It is only after Armageddon, the Old Testament teaches us, that children become leaders.
Severn Cullis-Suzuki has been doing her best to save her planet from environmental catastrophe since she was knee-high to a grasshopper.
At age six when most girls would be playing with their Barbie dolls Cullis-Suzuki was selling her father's hardcover books at lawn sales for 25 cents each to raise money for native land claims in British Columbia.
By age 10 she had co-founded ECO, the Environmental Children's Organization, with a group of like-minded grade six girlfriends at Lord Tennyson Elementary School in Vancouver.
Their first project was to buy a water filter for natives in the Malaysian tropical rain forest whose water supply was threatened by over logging and the effluence of an ever-encroaching population.
In 1992, when she was only 12, she brought world leaders to tears with a speech at the first Earth Summit in Rio de Janeiro in which she chastised them for failing to protect her and her friends from the looming environmental catastrophe.
"I'm afraid to go out in the sun now because of holes in the ozone. I'm afraid to breathe the air because I don't know what chemicals are in it," Cullis-Suzuki said in a six-minute speech heard around the world. "I used to go fishing with my dad in Vancouver until just a few years ago. We found the fish full of cancers."
Then she read out a checklist of the things the adults had failed to do to protect and preserve the health of the planet and urged them to get on with the task of making it fit for 5 billion people, or get out of the way.
"I'm only a child and I don't have all the solutions, but I want you to realize neither do you...if you don't now how to fix it then please stop breaking it," she pleaded with the delegates.
All parents should be able to comfort their children at night by assuring them that everything's going to be all right. "But I don't think you can say that to us any more."
Cullis-Suzuki and her ECO pals got to Rio by holding bake sales and making and selling hand-made earrings and beaded necklaces. After the speech, Al Gore, the soon to be U.S. vice-president rushed to congratulate her on what he said was the best speech he'd heard at the summit.
That performance brought her instant fame and propelled David Suzuki's daughter on to the world stage. Overnight she was transformed into a media darling and a much sought after environmental speaker.
Today at 24, with a Bachelor of Science degree in ecology and evolutionary biology from Yale, Cullis-Suzuki travels the world preaching her passion -- and getting paid for it.
Wake up and smell the ecological devastation in the air, move to save our forests, and stop polluting our lakes and oceans. It's a message she fears often falls on deaf ears now that the applause in Rio has long since died down.
"I've seen a major disconnect between talk and action," she says adding that activists must find new ways to get their message heard and acted on. "The real innovation is at the grassroots level. Things can only get better through a lot of little habit changes."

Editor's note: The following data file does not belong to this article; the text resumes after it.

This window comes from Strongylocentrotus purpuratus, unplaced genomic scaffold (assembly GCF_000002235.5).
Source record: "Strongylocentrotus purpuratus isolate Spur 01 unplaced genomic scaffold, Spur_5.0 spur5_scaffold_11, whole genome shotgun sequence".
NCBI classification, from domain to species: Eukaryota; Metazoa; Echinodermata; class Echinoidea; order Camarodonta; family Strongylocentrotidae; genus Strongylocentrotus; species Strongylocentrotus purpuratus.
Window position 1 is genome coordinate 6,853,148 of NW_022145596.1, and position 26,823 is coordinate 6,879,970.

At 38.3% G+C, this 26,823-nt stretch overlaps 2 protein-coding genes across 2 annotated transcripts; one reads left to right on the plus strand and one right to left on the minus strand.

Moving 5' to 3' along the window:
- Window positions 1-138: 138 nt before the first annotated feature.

And that means convincing young people that by making small changes to the way they live their lives can have a huge impact on the environment. Riding a bike to work or taking public transit, drinking coffee from a mug instead of a disposable cup and resisting the urge to buy things you don't really need, to name just a few.
She acknowledges that it's a big challenge to protect the environment while maintaining economic growth but believes it can be met by making industry and commerce understand that what's good for the environment is also good for business.
Healthy fish populations are essential to supporting a fishing industry, just as trees and parks are needed for tourism and life itself. She talks of the importance of eating locally produced food and how environmental problems must be framed as social issues.
"We need to identify what the new vision is, what the alternatives are to our current destructive lifestyles," she said in a recent interview. "I'm particularly interested in asking young people this question. "What do they want for the future?"
Her own immediate future calls for a return to university in the fall to pursue her studies at Victoria University on Vancouver Island to keep harping on the environment until we all get it, that there is only one planet Earth, and it is worth saving for grasshoppers and people alike.
Cullis-Suzuki is one of the environmental heroes featured in The Great Warming, a three-part television documentary on the devastating effect of climate change.
Filmed on four continents the Canadian produced series travels to four continents to tell the story through the words of real people-from nomadic herders to inner-city dwellers.
It premiers on Earth Day, April 22, on the Discovery channel.